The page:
I’m excited to share a new feature around here called Classroom Connections. The plan is to highlight new historical fiction that would work beautifully in the classroom. If you are a teacher, home-schooling mama, librarian, or avid reader of historical fiction, welcome!
Book: THE YEAR WE WERE FAMOUS by Carole Estby Dagg
Setting: America, 1896
Age range: twelve and up — would work perfectly with an eighth-grade US history course
Please tell us about your book.
One day in May, 1896, Clara Estby and her mother packed satchels with maps, compass, canteens, a pistol and a curling iron. They strode east along the railroad tracks, determined to walk 4,000 miles to New York City by their November 30 deadline to win a $10,000 bet which would save the family’s farm.
Since Helga Estby was a suffragist, they were also out to prove what women alone could do, as they battled blizzard, bandits, flash flood and days without food or water, sometimes walking nearly fifty miles at a stretch.
What inspired you to write this story?
Great-aunt Clara and Great-grandma Helga meant to write a book, but because of the way their trip ended, all their travel journals were burned and they agreed never to talk about the trip again. I met Clara for the last time in 1950 as she lay dying in Sacred Heart Hospital. Forty years later, when I read two newspaper articles that had been saved from the burn barrel that had destroyed all their other records, I vowed that I would tell their story for them.
Could you share how you conducted your research? Since I am a retired librarian, I started with about six million words of background reading, including biographies of people they met, places they passed through, frontier treatments for blisters, and the eating habits of cougars. From the Internet I found details I needed for various scenes, such as the elevation of the pass through the Blue Mountains and the history of Underwood typewriters.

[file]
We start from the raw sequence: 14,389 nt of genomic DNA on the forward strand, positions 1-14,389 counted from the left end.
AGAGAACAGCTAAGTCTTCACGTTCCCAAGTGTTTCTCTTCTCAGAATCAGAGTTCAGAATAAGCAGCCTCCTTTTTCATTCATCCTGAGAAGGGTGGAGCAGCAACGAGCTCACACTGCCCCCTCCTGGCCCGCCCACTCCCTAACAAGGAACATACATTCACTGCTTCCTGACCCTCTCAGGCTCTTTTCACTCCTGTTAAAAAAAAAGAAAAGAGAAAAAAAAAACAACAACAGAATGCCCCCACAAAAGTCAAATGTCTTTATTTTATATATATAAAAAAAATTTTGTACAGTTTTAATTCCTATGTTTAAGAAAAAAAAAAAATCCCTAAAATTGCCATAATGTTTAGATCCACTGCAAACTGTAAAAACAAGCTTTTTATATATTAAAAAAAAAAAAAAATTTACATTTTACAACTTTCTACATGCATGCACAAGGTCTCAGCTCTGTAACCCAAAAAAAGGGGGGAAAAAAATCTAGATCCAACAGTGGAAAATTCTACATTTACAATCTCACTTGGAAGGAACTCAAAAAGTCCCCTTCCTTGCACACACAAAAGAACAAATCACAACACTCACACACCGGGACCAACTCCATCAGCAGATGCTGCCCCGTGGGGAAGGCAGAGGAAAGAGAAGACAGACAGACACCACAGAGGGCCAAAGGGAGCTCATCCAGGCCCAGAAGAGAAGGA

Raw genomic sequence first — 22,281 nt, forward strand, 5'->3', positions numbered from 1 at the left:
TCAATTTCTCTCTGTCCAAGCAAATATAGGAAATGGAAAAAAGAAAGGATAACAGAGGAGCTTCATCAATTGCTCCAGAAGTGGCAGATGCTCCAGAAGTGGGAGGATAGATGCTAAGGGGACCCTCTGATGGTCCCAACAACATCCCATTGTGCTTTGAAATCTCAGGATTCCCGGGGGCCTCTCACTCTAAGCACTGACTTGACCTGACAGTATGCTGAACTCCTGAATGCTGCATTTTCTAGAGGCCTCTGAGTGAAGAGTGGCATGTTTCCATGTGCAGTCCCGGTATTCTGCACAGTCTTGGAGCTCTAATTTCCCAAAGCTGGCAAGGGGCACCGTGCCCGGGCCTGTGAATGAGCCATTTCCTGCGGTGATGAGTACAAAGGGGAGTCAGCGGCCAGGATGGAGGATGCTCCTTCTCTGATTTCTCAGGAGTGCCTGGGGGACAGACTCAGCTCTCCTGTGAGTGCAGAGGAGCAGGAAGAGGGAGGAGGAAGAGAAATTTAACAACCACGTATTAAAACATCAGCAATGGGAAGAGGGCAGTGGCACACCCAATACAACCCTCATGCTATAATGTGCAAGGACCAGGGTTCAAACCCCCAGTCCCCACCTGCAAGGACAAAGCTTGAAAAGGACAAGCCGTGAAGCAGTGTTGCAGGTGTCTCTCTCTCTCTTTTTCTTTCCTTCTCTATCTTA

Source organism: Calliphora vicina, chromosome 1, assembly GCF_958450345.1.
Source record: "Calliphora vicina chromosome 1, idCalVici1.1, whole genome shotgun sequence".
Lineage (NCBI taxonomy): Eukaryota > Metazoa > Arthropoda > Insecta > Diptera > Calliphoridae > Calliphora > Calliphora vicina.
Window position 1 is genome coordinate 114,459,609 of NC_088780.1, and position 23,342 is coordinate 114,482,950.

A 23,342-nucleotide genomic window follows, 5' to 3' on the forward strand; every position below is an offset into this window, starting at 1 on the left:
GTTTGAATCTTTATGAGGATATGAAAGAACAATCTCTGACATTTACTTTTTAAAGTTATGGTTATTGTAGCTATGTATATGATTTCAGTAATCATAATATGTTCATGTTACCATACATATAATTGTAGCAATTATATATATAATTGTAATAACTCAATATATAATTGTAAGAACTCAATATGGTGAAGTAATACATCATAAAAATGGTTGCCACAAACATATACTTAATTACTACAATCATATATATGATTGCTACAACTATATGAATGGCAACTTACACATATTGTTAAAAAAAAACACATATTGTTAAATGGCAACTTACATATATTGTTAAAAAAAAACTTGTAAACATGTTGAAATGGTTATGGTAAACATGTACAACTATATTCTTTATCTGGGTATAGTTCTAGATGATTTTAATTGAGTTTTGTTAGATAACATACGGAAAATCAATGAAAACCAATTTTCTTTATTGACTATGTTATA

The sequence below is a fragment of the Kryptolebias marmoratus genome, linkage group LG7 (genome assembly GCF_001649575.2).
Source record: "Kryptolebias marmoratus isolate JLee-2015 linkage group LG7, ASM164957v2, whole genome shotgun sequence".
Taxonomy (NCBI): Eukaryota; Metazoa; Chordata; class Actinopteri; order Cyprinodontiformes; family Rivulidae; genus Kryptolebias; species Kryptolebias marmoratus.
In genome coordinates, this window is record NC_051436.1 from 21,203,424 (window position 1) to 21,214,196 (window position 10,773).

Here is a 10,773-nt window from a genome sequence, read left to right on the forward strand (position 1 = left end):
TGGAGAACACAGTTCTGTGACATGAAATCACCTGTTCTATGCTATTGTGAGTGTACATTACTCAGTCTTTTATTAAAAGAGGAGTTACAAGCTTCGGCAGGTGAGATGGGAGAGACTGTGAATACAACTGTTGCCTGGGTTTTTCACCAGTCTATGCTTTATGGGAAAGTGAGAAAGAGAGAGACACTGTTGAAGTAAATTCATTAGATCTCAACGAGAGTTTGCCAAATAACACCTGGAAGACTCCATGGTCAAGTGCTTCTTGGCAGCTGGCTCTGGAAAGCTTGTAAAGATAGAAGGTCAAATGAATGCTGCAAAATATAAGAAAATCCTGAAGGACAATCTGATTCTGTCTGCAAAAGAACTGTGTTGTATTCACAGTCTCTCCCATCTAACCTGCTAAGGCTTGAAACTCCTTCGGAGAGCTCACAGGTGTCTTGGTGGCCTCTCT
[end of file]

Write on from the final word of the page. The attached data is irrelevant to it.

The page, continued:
I drove part of the route with my daughter, poking in at little history museums along the way, studied old railroad maps to work out a plausible day-by-day itinerary for the whole 232-day trek, put on white gloves to turn the fragile pages of women’s magazines of the 1890’s, and scrolled through microfilms of newspapers which chronicled their walk.
I found patterns for clothing of the 1890’s and sewed a Gibson Girl shirtwaist and Victorian under-drawers. I prowled antique stores to find items, such as a curling iron, that were similar to the ones they carried. I bought reproduction Victorian shoes and carpetbag. I even went on eBay to buy period postcards of people they met and places they passed through.
Details from those cards—such as one of Mrs. William McKinley in her rocker—found their ways into various scenes. Ninety-eight per-cent of my research never made it directly into the book, but helped pull me into each scene as I wrote.
What are some special challenges associated with fictionalizing a true story?